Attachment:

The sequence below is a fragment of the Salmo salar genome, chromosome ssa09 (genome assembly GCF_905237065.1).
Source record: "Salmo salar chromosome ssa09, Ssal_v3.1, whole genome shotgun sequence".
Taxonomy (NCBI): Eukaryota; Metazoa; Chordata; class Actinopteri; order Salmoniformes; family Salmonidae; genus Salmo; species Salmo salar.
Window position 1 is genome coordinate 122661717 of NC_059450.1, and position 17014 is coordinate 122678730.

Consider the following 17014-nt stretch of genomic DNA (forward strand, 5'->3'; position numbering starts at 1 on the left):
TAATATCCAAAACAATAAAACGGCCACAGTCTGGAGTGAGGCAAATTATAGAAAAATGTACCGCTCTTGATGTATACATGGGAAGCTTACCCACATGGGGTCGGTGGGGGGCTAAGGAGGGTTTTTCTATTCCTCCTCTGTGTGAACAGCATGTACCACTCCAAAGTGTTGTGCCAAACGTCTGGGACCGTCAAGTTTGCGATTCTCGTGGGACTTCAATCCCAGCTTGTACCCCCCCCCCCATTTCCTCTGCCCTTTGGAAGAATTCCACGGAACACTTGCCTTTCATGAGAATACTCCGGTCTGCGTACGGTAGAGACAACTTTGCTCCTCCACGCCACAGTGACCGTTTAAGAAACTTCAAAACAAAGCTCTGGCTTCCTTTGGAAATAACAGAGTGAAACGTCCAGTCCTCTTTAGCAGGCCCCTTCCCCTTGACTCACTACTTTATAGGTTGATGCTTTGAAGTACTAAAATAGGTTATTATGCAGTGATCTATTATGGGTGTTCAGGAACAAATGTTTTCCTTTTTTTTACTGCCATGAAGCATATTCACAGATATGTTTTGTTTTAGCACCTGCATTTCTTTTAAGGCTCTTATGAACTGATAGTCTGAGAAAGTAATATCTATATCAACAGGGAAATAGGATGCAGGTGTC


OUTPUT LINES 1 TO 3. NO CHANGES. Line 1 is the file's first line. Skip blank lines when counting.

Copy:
The sequence below is a fragment of the Salmo salar genome, chromosome ssa09 (genome assembly GCF_905237065.1).
Source record: "Salmo salar chromosome ssa09, Ssal_v3.1, whole genome shotgun sequence".
Taxonomy (NCBI): Eukaryota; Metazoa; Chordata; class Actinopteri; order Salmoniformes; family Salmonidae; genus Salmo; species Salmo salar.